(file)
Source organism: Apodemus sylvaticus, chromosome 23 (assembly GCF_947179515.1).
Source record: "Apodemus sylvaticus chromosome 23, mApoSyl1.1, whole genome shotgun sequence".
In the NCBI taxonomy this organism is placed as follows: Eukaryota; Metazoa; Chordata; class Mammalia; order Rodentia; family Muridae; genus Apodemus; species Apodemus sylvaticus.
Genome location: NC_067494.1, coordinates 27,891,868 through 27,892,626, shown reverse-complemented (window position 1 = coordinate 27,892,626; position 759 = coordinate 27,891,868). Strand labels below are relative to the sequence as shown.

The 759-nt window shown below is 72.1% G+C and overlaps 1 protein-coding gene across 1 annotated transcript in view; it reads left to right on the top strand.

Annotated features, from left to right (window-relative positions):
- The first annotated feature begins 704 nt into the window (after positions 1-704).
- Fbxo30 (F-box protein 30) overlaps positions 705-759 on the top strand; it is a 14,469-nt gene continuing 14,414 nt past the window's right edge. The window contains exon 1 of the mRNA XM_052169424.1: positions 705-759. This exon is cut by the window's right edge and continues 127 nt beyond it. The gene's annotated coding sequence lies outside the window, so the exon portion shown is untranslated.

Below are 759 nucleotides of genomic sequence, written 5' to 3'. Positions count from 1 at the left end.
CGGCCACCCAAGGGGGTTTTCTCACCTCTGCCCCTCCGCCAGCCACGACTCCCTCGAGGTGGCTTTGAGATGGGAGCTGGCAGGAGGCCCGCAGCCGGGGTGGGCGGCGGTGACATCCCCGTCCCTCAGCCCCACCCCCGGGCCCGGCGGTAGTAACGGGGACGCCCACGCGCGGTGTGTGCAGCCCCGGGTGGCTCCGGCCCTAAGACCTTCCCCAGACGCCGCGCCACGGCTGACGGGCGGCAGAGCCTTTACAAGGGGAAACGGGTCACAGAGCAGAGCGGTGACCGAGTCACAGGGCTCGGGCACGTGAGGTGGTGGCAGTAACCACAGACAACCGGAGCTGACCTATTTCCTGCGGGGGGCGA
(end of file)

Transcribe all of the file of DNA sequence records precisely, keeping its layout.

Source organism: Apodemus sylvaticus, chromosome 23 (assembly GCF_947179515.1).
Source record: "Apodemus sylvaticus chromosome 23, mApoSyl1.1, whole genome shotgun sequence".
In the NCBI taxonomy this organism is placed as follows: Eukaryota; Metazoa; Chordata; class Mammalia; order Rodentia; family Muridae; genus Apodemus; species Apodemus sylvaticus.
Genome location: NC_067494.1, coordinates 27,891,868 through 27,892,626, shown reverse-complemented (window position 1 = coordinate 27,892,626; position 759 = coordinate 27,891,868). Strand labels below are relative to the sequence as shown.

The 759-nt window shown below is 72.1% G+C and overlaps 1 protein-coding gene across 1 annotated transcript in view; it reads left to right on the top strand.

Annotated features, from left to right (window-relative positions):
- The first annotated feature begins 704 nt into the window (after positions 1-704).
- Fbxo30 (F-box protein 30) overlaps positions 705-759 on the top strand; it is a 14,469-nt gene continuing 14,414 nt past the window's right edge. The window contains exon 1 of the mRNA XM_052169424.1: positions 705-759. This exon is cut by the window's right edge and continues 127 nt beyond it. The gene's annotated coding sequence lies outside the window, so the exon portion shown is untranslated.

Below are 759 nucleotides of genomic sequence, written 5' to 3'. Positions count from 1 at the left end.
CGGCCACCCAAGGGGGTTTTCTCACCTCTGCCCCTCCGCCAGCCACGACTCCCTCGAGGTGGCTTTGAGATGGGAGCTGGCAGGAGGCCCGCAGCCGGGGTGGGCGGCGGTGACATCCCCGTCCCTCAGCCCCACCCCCGGGCCCGGCGGTAGTAACGGGGACGCCCACGCGCGGTGTGTGCAGCCCCGGGTGGCTCCGGCCCTAAGACCTTCCCCAGACGCCGCGCCACGGCTGACGGGCGGCAGAGCCTTTACAAGGGGAAACGGGTCACAGAGCAGAGCGGTGACCGAGTCACAGGGCTCGGGCACGTGAGGTGGTGGCAGTAACCACAGACAACCGGAGCTGACCTATTTCCTGCGGGGGGCGA